She knows about these problems, having gone through them herself. She lived for 10 years with an abusive and drug addicted husband until she found the courage to take their four children and leave him.
Mexico has a General Law on Women’s Access to a Life Free of Violence but it is still difficult for women to speak out as they might face an unsympathetic justice system in a country where violence against women is common, so Maria takes advantage of her position in the media, channeling to authorities the problems these women are going through.
Maria is still a little suspicious, she knows the world is not the wonderful place, “I have a lot of stars tattooed on my face as a tribute to my late mother. She always told me to look up to the stars if I had problems, and that she would be there to help me.”
David is Maria’s partner now; he wears dark clothes and his hair long, an old-style rocker with a big smile and even bigger heart. Maria’s children call him Daddy and he seems to enjoy it. They have been together for 10 years and he takes care that things at home run smoothly when she has to travel.
Maria, David, the kids and friends share a taste for heavy metal music. Her eldest daughter is about to celebrate her 15th birthday, an important date for Latin American girls as it marks their “coming-out” in society, and has asked her mother for a ticket to a Black Sabbath concert.
Maria looks at the future with caution; she is expanding her business and has opened a new tattoo parlor barely a month ago that also features a boutique offering Goth clothes and accessories. She has taught David to tattoo so he can tend to clients and take care of the store while she is traveling and attending other engagements related to her persona as “Vampire Woman”. Although she prefers to be identified as the Jaguar Woman, in concordance with her Mexican roots.
Maria’s life has changed now, she speaks of her travels to other countries “If I had been told that this would happen one day, I would have not believed it.” Her past now shows mostly in her paintings.
By Bobby Yip and Cheryl Ravelo
DATELINE: HONG KONG
Like most of the domestic helpers from the Philippines, Imelda “Susan” Famadula smiles a lot. She has been working in Hong Kong for 15 years, waking early in the morning, dropping the kids off at school, going to the market, bringing the kids back, all along taking care of various household tasks which last until midnight, and for six days a week.
Imelda loves Sunday. She can meet friends in the city’s financial Central district, where bankers and office workers make way for domestic helpers. Imelda also goes to church, but most importantly, she is free to meet her family – via the Internet.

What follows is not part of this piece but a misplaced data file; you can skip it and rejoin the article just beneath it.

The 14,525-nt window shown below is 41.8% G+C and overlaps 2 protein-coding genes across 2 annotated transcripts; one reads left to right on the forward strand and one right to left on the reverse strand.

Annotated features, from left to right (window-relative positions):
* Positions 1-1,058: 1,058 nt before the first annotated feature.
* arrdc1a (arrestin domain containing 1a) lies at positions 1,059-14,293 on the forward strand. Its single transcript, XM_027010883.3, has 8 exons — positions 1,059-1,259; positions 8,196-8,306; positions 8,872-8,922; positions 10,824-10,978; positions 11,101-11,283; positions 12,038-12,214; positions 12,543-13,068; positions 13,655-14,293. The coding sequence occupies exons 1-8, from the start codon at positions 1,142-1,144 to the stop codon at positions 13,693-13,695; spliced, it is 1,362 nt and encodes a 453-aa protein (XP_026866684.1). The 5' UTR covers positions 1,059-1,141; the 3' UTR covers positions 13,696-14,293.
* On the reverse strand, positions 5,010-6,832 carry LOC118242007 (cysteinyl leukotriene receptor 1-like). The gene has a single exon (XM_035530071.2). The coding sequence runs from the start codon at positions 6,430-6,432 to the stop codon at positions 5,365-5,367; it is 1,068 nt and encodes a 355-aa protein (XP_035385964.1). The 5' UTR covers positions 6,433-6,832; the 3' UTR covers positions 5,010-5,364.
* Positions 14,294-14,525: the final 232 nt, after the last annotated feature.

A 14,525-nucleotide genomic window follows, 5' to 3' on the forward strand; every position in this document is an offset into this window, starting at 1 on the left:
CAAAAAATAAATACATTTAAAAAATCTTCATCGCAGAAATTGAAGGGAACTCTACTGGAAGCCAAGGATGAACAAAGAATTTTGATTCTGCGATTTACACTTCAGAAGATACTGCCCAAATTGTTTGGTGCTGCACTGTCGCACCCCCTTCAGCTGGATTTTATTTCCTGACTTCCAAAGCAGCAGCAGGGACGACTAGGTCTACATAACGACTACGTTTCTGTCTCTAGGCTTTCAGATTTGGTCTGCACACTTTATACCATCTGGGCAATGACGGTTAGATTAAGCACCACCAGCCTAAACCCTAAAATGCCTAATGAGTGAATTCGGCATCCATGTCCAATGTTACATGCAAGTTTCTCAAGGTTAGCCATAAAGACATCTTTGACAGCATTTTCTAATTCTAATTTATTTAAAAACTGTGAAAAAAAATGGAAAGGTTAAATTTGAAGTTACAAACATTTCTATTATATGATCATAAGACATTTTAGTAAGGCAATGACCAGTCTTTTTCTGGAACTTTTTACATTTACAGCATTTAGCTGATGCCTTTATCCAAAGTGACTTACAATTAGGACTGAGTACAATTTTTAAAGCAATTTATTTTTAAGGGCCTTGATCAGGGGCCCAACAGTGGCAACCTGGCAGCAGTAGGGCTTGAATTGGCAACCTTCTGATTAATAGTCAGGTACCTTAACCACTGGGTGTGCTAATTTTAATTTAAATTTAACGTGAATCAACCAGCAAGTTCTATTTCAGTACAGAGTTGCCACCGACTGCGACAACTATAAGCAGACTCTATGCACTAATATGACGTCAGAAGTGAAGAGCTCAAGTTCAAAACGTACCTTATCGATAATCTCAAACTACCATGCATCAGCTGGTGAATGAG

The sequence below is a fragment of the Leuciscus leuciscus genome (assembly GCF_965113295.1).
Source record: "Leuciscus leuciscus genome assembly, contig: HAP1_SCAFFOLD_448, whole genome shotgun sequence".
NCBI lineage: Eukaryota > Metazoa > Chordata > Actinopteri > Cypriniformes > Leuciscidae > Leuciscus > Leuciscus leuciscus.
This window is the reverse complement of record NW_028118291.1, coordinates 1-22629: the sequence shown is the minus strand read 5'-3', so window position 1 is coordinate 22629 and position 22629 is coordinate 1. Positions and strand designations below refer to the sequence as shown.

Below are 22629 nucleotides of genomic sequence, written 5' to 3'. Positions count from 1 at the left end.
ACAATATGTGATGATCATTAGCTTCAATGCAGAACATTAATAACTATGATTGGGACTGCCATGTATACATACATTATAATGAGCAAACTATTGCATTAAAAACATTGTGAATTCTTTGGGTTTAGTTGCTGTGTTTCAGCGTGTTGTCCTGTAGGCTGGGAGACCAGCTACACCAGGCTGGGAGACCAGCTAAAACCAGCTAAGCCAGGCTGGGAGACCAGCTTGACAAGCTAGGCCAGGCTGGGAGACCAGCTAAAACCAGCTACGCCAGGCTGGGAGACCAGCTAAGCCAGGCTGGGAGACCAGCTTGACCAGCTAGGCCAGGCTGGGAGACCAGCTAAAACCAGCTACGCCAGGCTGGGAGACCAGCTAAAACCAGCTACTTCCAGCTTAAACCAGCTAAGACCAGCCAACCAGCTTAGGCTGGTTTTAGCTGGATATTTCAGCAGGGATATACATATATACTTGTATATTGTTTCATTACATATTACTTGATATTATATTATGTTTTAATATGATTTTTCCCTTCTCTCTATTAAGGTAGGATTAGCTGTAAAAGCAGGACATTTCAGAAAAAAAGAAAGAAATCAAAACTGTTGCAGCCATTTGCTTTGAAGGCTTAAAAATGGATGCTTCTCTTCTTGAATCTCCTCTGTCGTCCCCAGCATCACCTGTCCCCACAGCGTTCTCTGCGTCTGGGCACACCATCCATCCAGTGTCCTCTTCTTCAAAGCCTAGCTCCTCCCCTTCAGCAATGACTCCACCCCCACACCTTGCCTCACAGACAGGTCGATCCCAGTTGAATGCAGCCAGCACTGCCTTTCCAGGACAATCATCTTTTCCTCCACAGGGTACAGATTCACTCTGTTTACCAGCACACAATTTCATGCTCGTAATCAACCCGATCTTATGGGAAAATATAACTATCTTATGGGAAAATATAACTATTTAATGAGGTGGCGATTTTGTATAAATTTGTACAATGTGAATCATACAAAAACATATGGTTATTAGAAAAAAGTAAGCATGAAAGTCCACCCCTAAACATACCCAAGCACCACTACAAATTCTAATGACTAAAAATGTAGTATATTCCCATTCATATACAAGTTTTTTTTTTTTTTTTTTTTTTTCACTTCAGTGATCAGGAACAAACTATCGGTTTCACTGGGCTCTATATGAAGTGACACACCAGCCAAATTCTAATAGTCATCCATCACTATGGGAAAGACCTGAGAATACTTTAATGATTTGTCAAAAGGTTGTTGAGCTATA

Every month she sends nearly all of her salary back to the Philippines for her family. Only once every two years does she manage to save enough to travel back to her hometown. “I may not go back this year, second year in a row, as my kid needs more money while studying in the university”, she said, still smiling.
Internet is her lifeline, connecting her soul with those she feeds thousands of miles away.
In Hong Kong, she has two boys to take care of. When she started working for her current family eight years ago, they hadn’t even been born yet.
“They like me very much.” The work makes her happy, keeps her busy, and helps her mind from straying to homesickness.
Foreign domestic helpers make up around three percent of Hong Kong’s population. Nearly half of those are from the Philippines. There are many other Imeldas here, helping to keep the city running. For them, there is as much sweating as smiling.
As International Women’s Day neared, I was assigned to look for a family in the Philippines living off the remittances of a female member of the family. With 4,000 Filipinos leaving everyday to work abroad, I thought it would be easy to find my subject. I was wrong.
I solicited help from my friends and contacts from different organizations caring for overseas Filipino workers. I also surfed Facebook and Twitter and even assigned my younger cousins, nieces and nephews to look for classmates whose mother worked as domestic help abroad. But most of the families we found, if not separated, were broken.
After weeks of searching, I found my subject in the province of Pangasinan, located about 98 miles north of Manila
The Famadulan’s are a family of five. Susan, the mother, has been working in Hong Kong since 1997. Erly, the father, on the other hand, has been working in their town as a carpenter, electrician, and driver to help provide for their three children, Raymund, Reliza and Dan Mark.